The nonprofit organisation Vitamin Angel Alliance, is launching a new campaign this fall with the ambitious goal of eliminating vitamin A deficiency-related blindness in children by 2020.
The first year of a three-year initiative, funded with a grant from Johnson & Johnson, is aimed at protecting 6 million at-risk people. This phase includes administration of high-dose vitamin A supplements to 250,000 children in India, a country with at least 9 million blind.
"Vitamin A deficiency childhood blindness is a global health crisis of alarming proportions," said Howard Schiffer, executive director and founder of Vitamin Angel Alliance. "This ravaging form of blindness is preventable with vitamin A supplements at a cost of about five cents per child per year, and we will reach 6 million children, lactating mothers and infants in the three-year pilot program."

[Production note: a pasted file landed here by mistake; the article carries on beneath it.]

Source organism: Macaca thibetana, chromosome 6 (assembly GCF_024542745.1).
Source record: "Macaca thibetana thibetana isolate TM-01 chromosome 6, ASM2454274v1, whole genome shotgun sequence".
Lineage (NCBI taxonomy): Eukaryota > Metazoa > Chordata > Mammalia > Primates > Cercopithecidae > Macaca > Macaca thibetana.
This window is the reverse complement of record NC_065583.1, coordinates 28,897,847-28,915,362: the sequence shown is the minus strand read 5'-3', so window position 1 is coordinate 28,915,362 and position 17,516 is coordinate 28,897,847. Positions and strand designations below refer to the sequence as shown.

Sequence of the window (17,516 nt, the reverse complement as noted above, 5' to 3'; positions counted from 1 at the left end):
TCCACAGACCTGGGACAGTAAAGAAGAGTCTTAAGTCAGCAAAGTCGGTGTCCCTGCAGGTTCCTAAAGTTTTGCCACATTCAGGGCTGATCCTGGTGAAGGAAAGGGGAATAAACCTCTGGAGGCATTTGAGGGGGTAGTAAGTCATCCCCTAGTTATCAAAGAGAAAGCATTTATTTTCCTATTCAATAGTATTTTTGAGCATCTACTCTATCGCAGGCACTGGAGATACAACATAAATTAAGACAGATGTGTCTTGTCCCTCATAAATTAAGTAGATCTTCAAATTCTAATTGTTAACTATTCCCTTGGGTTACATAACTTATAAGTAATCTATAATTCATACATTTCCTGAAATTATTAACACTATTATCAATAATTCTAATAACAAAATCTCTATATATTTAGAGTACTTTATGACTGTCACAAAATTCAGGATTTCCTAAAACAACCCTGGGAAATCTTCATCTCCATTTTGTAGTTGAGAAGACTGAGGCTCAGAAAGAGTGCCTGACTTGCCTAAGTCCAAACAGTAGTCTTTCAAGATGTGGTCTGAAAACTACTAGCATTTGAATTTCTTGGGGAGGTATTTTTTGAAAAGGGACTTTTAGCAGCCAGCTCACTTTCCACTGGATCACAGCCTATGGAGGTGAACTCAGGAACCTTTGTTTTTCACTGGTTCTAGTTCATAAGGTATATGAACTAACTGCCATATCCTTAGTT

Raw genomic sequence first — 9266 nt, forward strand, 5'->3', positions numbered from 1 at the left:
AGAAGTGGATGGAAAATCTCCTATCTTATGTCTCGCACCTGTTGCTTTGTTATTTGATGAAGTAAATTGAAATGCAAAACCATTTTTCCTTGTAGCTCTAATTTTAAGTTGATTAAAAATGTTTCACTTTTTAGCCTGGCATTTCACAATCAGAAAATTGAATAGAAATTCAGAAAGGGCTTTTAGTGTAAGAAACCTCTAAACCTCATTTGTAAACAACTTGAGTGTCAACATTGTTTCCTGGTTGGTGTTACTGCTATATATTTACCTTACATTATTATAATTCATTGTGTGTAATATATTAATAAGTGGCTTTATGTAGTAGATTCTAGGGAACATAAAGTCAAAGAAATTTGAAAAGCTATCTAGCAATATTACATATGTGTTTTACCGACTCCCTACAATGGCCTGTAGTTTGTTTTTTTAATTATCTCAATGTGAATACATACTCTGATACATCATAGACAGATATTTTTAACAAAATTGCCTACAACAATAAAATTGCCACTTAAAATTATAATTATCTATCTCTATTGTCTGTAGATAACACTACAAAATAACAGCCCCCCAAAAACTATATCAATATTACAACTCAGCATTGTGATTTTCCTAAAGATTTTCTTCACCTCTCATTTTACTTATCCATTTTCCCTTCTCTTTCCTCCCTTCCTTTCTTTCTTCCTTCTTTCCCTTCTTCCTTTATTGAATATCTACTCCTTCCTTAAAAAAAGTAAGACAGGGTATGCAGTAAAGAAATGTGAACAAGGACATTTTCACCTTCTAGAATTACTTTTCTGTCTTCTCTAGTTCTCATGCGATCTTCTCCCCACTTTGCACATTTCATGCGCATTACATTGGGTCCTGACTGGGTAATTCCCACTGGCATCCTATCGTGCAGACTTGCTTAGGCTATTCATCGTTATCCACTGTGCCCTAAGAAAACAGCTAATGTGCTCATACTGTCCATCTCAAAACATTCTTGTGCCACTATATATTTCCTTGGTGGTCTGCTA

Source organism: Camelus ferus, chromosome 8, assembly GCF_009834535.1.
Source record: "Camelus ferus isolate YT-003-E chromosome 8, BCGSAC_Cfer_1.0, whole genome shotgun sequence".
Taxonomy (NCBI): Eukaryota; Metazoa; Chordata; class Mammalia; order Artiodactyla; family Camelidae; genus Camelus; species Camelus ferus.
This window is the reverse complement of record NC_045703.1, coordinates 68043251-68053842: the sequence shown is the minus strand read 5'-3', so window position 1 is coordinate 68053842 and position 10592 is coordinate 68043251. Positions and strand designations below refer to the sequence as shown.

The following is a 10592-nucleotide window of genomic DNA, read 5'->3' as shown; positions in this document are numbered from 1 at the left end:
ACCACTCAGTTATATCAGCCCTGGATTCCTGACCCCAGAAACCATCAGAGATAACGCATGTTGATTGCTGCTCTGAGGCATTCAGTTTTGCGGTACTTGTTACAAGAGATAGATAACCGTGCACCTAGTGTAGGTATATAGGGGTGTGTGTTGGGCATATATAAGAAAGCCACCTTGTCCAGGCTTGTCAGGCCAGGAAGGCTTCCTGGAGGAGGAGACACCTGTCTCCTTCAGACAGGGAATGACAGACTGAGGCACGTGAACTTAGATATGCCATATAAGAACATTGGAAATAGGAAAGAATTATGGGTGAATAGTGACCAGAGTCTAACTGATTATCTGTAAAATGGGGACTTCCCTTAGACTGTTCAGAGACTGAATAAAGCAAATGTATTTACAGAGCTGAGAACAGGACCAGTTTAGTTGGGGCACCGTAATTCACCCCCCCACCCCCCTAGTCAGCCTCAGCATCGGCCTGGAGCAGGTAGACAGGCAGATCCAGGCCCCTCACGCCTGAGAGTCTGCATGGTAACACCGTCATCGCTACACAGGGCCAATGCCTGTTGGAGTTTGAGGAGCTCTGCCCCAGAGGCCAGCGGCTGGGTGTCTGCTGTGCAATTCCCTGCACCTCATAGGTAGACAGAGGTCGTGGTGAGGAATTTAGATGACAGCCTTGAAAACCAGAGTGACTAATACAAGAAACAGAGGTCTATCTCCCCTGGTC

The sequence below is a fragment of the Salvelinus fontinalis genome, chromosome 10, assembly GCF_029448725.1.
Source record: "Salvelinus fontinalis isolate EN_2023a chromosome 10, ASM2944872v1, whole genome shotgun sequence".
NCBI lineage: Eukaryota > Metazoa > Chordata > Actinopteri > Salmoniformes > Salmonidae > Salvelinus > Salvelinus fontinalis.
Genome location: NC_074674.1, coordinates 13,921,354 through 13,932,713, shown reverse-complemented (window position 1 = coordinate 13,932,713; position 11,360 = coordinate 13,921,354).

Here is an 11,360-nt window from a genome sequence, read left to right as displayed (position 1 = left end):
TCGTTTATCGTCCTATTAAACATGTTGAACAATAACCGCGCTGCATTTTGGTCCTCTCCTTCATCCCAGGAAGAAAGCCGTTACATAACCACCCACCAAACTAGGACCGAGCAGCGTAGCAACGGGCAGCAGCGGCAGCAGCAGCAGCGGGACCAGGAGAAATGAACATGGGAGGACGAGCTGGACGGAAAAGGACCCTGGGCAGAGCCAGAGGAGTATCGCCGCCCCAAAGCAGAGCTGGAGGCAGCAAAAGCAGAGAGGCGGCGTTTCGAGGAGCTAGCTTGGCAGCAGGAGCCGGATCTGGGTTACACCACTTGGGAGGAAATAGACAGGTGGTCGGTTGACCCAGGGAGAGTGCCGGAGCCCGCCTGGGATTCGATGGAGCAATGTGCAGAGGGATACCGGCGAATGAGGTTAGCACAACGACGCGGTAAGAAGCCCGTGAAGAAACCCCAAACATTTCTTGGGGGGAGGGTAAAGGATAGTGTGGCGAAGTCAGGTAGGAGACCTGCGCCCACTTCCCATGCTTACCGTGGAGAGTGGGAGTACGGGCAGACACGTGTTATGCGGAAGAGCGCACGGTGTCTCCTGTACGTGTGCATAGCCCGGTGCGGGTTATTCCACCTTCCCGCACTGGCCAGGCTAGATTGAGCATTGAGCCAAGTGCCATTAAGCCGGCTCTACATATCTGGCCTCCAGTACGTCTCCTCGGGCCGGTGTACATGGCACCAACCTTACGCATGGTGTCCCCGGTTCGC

The campaign will target infants and children at critical stages of development, and lactating mothers to improve the nutrient status of infants, in Calcutta and other provinces in India.
Vitamin Angel Alliance has distributed vitamin A supplements donated by healthcare companies, since its founding in 1994, but the new campaign is a shift in focus, according to Schiffer.
"We are asking philanthropic organizations, or charitable arms of companies such as Johnson & Johnson, to donate funds to purchase enough vitamin A to treat the tens of millions of children around the world who are at risk of permanent blindness and early mortality," he said.
The high dose vitamin A will be accompanied by a tablet of Vermox, an anthelmintic which treats parasitic worms, improving the absorption of vitamin A.